The evergreen approach to hedging

Hedging against currency risk is the main way to minimize the amount your bottom line can be impacted by the FX market. However, it is too much to ask for all companies (particularly non-financial companies) to invest too much time into constant adaptations to their FX approach. Instead, an evergreen approach can be taken.

This approach revolves around taking a measured approach and not over-committing to hedging, because our need for it can sometimes wade. Instead, hedge forward with a low premium, and with around a 10% deposit where possible, which may seem quite low. For firms where less than 25% of their revenue comes from foreign currency, it may be possible to avoid hedging entirely.

What really matters: Saving on costs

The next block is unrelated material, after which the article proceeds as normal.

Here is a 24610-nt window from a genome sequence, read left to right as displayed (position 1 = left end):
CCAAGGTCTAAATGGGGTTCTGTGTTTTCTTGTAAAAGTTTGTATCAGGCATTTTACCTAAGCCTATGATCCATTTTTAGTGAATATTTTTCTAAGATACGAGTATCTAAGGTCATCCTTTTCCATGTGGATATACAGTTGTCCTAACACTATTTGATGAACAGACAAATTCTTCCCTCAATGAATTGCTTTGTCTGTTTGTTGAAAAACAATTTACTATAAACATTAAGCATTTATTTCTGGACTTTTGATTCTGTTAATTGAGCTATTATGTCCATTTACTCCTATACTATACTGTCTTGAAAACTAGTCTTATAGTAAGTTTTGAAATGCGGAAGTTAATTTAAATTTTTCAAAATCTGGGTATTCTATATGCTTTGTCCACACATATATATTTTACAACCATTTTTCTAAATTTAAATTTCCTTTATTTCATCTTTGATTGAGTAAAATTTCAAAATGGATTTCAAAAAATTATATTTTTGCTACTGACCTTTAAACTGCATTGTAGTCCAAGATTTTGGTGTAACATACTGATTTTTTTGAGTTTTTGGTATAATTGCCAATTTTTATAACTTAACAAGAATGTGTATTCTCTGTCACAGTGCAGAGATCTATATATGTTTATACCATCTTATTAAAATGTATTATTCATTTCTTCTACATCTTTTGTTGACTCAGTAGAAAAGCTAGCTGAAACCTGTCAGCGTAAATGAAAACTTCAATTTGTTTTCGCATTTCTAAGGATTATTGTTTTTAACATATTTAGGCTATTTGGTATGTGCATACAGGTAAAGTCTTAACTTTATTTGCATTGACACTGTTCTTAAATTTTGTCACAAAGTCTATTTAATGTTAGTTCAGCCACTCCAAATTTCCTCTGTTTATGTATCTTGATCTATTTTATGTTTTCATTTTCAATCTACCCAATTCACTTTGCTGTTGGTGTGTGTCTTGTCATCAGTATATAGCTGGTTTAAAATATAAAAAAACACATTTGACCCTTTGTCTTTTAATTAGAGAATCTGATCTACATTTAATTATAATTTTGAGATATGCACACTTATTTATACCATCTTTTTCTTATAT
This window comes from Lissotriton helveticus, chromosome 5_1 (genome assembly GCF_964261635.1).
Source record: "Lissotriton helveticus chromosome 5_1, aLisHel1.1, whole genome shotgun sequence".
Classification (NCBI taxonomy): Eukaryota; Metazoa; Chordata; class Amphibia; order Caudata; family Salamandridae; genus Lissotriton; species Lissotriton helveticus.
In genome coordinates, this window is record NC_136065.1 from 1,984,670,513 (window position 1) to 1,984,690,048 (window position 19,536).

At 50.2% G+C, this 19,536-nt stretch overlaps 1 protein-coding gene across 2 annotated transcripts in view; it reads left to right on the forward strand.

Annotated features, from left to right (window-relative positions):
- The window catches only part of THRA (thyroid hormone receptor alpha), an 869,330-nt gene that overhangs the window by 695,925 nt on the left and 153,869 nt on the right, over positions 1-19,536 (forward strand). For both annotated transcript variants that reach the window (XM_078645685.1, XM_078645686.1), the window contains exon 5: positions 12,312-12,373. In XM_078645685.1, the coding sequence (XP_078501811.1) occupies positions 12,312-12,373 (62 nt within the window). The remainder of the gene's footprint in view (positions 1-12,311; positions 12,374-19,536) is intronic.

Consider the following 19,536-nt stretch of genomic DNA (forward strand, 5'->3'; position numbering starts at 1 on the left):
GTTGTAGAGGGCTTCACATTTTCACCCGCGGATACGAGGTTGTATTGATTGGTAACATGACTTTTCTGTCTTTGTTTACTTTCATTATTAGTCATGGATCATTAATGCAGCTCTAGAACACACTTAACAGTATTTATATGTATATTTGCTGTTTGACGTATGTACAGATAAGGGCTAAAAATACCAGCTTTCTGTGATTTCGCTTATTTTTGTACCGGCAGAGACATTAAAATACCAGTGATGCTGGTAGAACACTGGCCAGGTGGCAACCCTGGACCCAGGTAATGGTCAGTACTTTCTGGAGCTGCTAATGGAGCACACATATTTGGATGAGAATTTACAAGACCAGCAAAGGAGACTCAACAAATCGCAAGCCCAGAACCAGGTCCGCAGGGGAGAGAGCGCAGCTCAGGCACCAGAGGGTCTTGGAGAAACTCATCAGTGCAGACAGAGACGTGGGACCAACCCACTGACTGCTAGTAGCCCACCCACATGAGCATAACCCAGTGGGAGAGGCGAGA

CFOs can often get very caught up in thinking about hedging currency, such as how the market is changing and strategising accordingly. Often, though, the key message is lost: saving money. And, to save money, hedging isn't always the priority.

Instead, currency transfers themselves are fundamental to how much a business spends on FX, often neglecting that the transfers they are making are at a premium. This is often obscured by companies that use a spread as profit, yet do not clearly state the spread. When treating the spread as a form of commission, as it sometimes runs up to 3% and above, it's clear that finding the lowest-cost option is what really matters. When finding said lowest-cost option, it's surprisingly simple to compare money transfer rates in real-time, though this can often be a revelation to CFOs when they are too reliant on banking.


While the immediate outlook for the pound appears somewhat stable, it's clear that the currency has never been the same since Brexit. It suffers from oxymoronic behavior, making the upcoming geopolitical events of 2024 difficult to predict in how it will react. Instead of trying to invest too much time into forecasting this, CFOs should instead focus on the basics: finding an evergreen and conservative approach to hedging, as well as minimizing the costs of their current exchanges.